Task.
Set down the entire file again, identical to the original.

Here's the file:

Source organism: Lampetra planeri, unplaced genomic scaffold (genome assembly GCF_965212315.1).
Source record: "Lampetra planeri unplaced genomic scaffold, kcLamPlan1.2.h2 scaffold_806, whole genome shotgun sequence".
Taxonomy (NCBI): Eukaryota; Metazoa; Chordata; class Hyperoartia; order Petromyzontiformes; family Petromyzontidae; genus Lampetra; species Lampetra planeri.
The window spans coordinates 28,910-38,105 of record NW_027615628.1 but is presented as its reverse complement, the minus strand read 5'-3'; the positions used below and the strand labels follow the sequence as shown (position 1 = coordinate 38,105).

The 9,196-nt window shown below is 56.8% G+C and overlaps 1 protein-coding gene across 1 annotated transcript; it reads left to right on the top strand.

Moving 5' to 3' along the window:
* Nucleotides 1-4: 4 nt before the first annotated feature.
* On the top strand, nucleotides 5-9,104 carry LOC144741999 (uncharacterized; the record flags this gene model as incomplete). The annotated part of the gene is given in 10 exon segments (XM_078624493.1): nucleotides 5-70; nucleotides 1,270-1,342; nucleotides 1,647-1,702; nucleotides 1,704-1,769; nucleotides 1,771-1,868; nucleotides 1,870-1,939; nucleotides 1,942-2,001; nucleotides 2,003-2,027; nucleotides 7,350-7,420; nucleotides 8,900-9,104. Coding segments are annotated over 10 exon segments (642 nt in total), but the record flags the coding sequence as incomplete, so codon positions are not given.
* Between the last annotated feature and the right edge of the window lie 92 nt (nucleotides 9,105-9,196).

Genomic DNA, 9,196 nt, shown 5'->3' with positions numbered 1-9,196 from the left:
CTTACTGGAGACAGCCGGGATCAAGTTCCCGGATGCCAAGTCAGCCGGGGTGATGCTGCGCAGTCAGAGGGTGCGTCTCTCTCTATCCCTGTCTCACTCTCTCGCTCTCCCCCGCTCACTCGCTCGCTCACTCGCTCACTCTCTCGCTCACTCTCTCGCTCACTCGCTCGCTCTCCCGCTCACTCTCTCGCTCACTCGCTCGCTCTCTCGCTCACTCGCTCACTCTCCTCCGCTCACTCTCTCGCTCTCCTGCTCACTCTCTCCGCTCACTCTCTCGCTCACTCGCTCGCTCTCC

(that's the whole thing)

Source organism: Lampetra planeri, unplaced genomic scaffold (genome assembly GCF_965212315.1).
Source record: "Lampetra planeri unplaced genomic scaffold, kcLamPlan1.2.h2 scaffold_806, whole genome shotgun sequence".
Taxonomy (NCBI): Eukaryota; Metazoa; Chordata; class Hyperoartia; order Petromyzontiformes; family Petromyzontidae; genus Lampetra; species Lampetra planeri.
The window spans coordinates 28,910-38,105 of record NW_027615628.1 but is presented as its reverse complement, the minus strand read 5'-3'; the positions used below and the strand labels follow the sequence as shown (position 1 = coordinate 38,105).

The 9,196-nt window shown below is 56.8% G+C and overlaps 1 protein-coding gene across 1 annotated transcript; it reads left to right on the top strand.

Moving 5' to 3' along the window:
* Nucleotides 1-4: 4 nt before the first annotated feature.
* On the top strand, nucleotides 5-9,104 carry LOC144741999 (uncharacterized; the record flags this gene model as incomplete). The annotated part of the gene is given in 10 exon segments (XM_078624493.1): nucleotides 5-70; nucleotides 1,270-1,342; nucleotides 1,647-1,702; nucleotides 1,704-1,769; nucleotides 1,771-1,868; nucleotides 1,870-1,939; nucleotides 1,942-2,001; nucleotides 2,003-2,027; nucleotides 7,350-7,420; nucleotides 8,900-9,104. Coding segments are annotated over 10 exon segments (642 nt in total), but the record flags the coding sequence as incomplete, so codon positions are not given.
* Between the last annotated feature and the right edge of the window lie 92 nt (nucleotides 9,105-9,196).

Genomic DNA, 9,196 nt, shown 5'->3' with positions numbered 1-9,196 from the left:
CTTACTGGAGACAGCCGGGATCAAGTTCCCGGATGCCAAGTCAGCCGGGGTGATGCTGCGCAGTCAGAGGGTGCGTCTCTCTCTATCCCTGTCTCACTCTCTCGCTCTCCCCCGCTCACTCGCTCGCTCACTCGCTCACTCTCTCGCTCACTCTCTCGCTCACTCGCTCGCTCTCCCGCTCACTCTCTCGCTCACTCGCTCGCTCTCTCGCTCACTCGCTCACTCTCCTCCGCTCACTCTCTCGCTCTCCTGCTCACTCTCTCCGCTCACTCTCTCGCTCACTCGCTCGCTCTCC